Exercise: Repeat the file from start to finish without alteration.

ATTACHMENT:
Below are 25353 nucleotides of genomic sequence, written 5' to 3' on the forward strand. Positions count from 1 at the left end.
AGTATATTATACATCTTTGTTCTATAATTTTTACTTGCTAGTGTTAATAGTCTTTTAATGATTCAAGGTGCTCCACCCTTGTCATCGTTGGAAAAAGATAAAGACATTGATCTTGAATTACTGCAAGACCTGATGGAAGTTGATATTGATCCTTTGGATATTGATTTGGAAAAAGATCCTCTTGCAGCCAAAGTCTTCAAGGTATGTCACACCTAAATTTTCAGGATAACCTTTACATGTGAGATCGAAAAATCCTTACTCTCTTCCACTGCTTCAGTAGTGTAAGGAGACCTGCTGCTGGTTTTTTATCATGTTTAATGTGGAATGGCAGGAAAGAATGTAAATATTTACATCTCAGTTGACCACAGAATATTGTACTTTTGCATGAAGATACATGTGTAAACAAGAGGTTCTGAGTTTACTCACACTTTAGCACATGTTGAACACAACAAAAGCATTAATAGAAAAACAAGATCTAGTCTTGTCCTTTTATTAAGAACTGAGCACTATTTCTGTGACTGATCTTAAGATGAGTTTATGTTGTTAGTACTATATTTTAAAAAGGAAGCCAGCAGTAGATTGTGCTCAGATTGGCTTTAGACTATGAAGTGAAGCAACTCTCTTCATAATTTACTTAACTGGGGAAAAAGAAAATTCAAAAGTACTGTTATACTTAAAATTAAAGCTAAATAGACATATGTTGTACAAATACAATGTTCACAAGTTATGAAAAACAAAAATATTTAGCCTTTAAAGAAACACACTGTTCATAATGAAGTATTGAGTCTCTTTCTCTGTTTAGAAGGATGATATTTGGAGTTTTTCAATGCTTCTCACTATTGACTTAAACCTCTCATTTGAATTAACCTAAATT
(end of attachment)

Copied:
Below are 25353 nucleotides of genomic sequence, written 5' to 3' on the forward strand. Positions count from 1 at the left end.
AGTATATTATACATCTTTGTTCTATAATTTTTACTTGCTAGTGTTAATAGTCTTTTAATGATTCAAGGTGCTCCACCCTTGTCATCGTTGGAAAAAGATAAAGACATTGATCTTGAATTACTGCAAGACCTGATGGAAGTTGATATTGATCCTTTGGATATTGATTTGGAAAAAGATCCTCTTGCAGCCAAAGTCTTCAAGGTATGTCACACCTAAATTTTCAGGATAACCTTTACATGTGAGATCGAAAAATCCTTACTCTCTTCCACTGCTTCAGTAGTGTAAGGAGACCTGCTGCTGGTTTTTTATCATGTTTAATGTGGAATGGCAGGAAAGAATGTAAATATTTACATCTCAGTTGACCACAGAATATTGTACTTTTGCATGAAGATACATGTGTAAACAAGAGGTTCTGAGTTTACTCACACTTTAGCACATGTTGAACACAACAAAAGCATTAATAGAAAAACAAGATCTAGTCTTGTCCTTTTATTAAGAACTGAGCACTATTTCTGTGACTGATCTTAAGATGAGTTTATGTTGTTAGTACTATATTTTAAAAAGGAAGCCAGCAGTAGATTGTGCTCAGATTGGCTTTAGACTATGAAGTGAAGCAACTCTCTTCATAATTTACTTAACTGGGGAAAAAGAAAATTCAAAAGTACTGTTATACTTAAAATTAAAGCTAAATAGACATATGTTGTACAAATACAATGTTCACAAGTTATGAAAAACAAAAATATTTAGCCTTTAAAGAAACACACTGTTCATAATGAAGTATTGAGTCTCTTTCTCTGTTTAGAAGGATGATATTTGGAGTTTTTCAATGCTTCTCACTATTGACTTAAACCTCTCATTTGAATTAACCTAAATT